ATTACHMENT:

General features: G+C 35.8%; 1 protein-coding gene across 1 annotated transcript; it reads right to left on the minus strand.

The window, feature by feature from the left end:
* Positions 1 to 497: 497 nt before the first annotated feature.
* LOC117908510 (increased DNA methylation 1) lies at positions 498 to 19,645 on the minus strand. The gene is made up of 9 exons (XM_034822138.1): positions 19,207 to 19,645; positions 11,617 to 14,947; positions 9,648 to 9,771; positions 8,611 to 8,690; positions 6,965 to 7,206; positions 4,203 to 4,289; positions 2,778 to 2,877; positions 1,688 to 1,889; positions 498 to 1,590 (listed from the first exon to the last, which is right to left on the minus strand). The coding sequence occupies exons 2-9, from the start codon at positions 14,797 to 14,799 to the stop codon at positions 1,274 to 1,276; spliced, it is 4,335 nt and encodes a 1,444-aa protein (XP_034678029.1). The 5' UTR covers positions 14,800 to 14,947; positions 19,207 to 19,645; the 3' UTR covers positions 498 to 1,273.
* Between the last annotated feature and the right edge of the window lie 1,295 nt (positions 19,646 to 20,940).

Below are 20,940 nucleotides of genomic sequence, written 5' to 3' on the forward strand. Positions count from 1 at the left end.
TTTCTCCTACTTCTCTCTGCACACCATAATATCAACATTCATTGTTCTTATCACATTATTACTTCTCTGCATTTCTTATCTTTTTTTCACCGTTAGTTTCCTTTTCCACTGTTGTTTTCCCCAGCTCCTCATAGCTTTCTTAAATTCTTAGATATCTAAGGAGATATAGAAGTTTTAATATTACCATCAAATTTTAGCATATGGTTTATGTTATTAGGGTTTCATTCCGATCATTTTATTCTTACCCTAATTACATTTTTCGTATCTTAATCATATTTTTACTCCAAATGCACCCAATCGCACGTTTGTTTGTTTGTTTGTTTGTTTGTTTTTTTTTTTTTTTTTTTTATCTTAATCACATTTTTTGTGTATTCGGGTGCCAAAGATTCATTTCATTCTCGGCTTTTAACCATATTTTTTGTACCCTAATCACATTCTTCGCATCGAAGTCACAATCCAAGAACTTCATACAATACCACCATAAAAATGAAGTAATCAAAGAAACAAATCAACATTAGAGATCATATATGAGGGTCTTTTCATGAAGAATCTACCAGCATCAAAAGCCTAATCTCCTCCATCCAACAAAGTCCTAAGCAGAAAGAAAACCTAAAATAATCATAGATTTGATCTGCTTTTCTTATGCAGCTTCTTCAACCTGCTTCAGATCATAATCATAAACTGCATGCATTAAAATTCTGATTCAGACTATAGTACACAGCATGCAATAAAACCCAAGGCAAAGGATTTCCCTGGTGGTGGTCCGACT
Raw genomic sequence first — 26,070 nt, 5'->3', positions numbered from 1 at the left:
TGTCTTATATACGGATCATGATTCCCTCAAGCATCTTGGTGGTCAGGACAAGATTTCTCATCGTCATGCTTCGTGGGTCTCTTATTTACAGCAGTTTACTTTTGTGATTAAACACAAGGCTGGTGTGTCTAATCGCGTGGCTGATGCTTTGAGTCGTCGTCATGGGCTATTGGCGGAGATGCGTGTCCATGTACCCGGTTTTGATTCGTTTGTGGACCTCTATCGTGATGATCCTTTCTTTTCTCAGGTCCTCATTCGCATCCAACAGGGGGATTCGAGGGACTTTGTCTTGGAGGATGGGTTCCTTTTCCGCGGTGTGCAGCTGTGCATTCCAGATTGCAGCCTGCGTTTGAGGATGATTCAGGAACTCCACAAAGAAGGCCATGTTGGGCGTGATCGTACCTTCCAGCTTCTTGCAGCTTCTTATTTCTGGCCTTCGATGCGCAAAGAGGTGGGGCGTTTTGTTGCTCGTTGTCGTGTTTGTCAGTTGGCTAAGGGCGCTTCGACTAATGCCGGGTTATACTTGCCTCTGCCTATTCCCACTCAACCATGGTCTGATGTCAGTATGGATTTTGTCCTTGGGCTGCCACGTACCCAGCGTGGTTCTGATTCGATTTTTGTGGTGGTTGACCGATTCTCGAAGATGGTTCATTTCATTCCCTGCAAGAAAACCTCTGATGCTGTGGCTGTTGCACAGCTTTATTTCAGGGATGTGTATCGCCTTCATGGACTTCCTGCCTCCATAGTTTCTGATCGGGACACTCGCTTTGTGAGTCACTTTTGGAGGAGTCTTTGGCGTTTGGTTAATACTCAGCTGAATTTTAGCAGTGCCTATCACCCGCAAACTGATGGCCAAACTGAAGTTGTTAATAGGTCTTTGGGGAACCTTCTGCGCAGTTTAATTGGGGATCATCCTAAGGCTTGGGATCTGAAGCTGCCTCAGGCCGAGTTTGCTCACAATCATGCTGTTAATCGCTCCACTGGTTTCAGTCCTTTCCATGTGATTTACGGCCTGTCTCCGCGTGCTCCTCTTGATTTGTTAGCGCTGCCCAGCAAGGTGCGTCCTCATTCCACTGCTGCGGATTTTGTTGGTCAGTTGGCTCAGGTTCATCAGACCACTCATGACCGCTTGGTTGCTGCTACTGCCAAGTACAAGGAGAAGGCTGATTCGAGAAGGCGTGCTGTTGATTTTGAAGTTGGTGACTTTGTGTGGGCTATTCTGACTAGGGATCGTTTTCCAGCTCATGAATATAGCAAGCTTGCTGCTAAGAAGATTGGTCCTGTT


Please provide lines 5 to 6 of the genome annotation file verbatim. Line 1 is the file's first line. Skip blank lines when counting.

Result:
* Between the last annotated feature and the right edge of the window lie 1,295 nt (positions 19,646 to 20,940).

Below are 20,940 nucleotides of genomic sequence, written 5' to 3' on the forward strand. Positions count from 1 at the left end.